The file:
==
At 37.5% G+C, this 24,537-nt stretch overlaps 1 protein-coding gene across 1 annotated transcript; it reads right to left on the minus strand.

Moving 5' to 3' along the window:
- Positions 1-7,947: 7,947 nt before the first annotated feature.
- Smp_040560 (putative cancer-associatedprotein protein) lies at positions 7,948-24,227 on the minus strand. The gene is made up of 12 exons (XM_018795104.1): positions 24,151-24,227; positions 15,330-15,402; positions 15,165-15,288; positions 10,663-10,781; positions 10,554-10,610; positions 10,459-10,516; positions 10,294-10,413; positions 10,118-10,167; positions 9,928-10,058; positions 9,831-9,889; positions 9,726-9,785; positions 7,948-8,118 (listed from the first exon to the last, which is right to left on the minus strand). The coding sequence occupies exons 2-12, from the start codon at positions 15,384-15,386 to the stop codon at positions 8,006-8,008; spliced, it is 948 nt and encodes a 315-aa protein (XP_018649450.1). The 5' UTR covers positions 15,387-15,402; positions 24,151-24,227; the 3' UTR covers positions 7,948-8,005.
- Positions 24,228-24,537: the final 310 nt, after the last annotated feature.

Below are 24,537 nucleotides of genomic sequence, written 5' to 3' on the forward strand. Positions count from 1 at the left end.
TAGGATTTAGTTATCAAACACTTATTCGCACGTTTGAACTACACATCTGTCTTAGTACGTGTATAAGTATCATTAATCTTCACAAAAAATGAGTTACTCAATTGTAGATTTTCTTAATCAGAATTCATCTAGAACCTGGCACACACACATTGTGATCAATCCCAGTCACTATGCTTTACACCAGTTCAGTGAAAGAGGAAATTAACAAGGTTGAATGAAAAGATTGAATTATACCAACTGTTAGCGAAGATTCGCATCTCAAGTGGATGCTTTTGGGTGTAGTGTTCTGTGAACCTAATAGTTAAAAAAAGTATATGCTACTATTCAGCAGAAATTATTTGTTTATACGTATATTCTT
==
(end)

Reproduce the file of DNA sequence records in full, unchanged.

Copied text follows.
At 37.5% G+C, this 24,537-nt stretch overlaps 1 protein-coding gene across 1 annotated transcript; it reads right to left on the minus strand.

Moving 5' to 3' along the window:
- Positions 1-7,947: 7,947 nt before the first annotated feature.
- Smp_040560 (putative cancer-associatedprotein protein) lies at positions 7,948-24,227 on the minus strand. The gene is made up of 12 exons (XM_018795104.1): positions 24,151-24,227; positions 15,330-15,402; positions 15,165-15,288; positions 10,663-10,781; positions 10,554-10,610; positions 10,459-10,516; positions 10,294-10,413; positions 10,118-10,167; positions 9,928-10,058; positions 9,831-9,889; positions 9,726-9,785; positions 7,948-8,118 (listed from the first exon to the last, which is right to left on the minus strand). The coding sequence occupies exons 2-12, from the start codon at positions 15,384-15,386 to the stop codon at positions 8,006-8,008; spliced, it is 948 nt and encodes a 315-aa protein (XP_018649450.1). The 5' UTR covers positions 15,387-15,402; positions 24,151-24,227; the 3' UTR covers positions 7,948-8,005.
- Positions 24,228-24,537: the final 310 nt, after the last annotated feature.

Below are 24,537 nucleotides of genomic sequence, written 5' to 3' on the forward strand. Positions count from 1 at the left end.
TAGGATTTAGTTATCAAACACTTATTCGCACGTTTGAACTACACATCTGTCTTAGTACGTGTATAAGTATCATTAATCTTCACAAAAAATGAGTTACTCAATTGTAGATTTTCTTAATCAGAATTCATCTAGAACCTGGCACACACACATTGTGATCAATCCCAGTCACTATGCTTTACACCAGTTCAGTGAAAGAGGAAATTAACAAGGTTGAATGAAAAGATTGAATTATACCAACTGTTAGCGAAGATTCGCATCTCAAGTGGATGCTTTTGGGTGTAGTGTTCTGTGAACCTAATAGTTAAAAAAAGTATATGCTACTATTCAGCAGAAATTATTTGTTTATACGTATATTCTT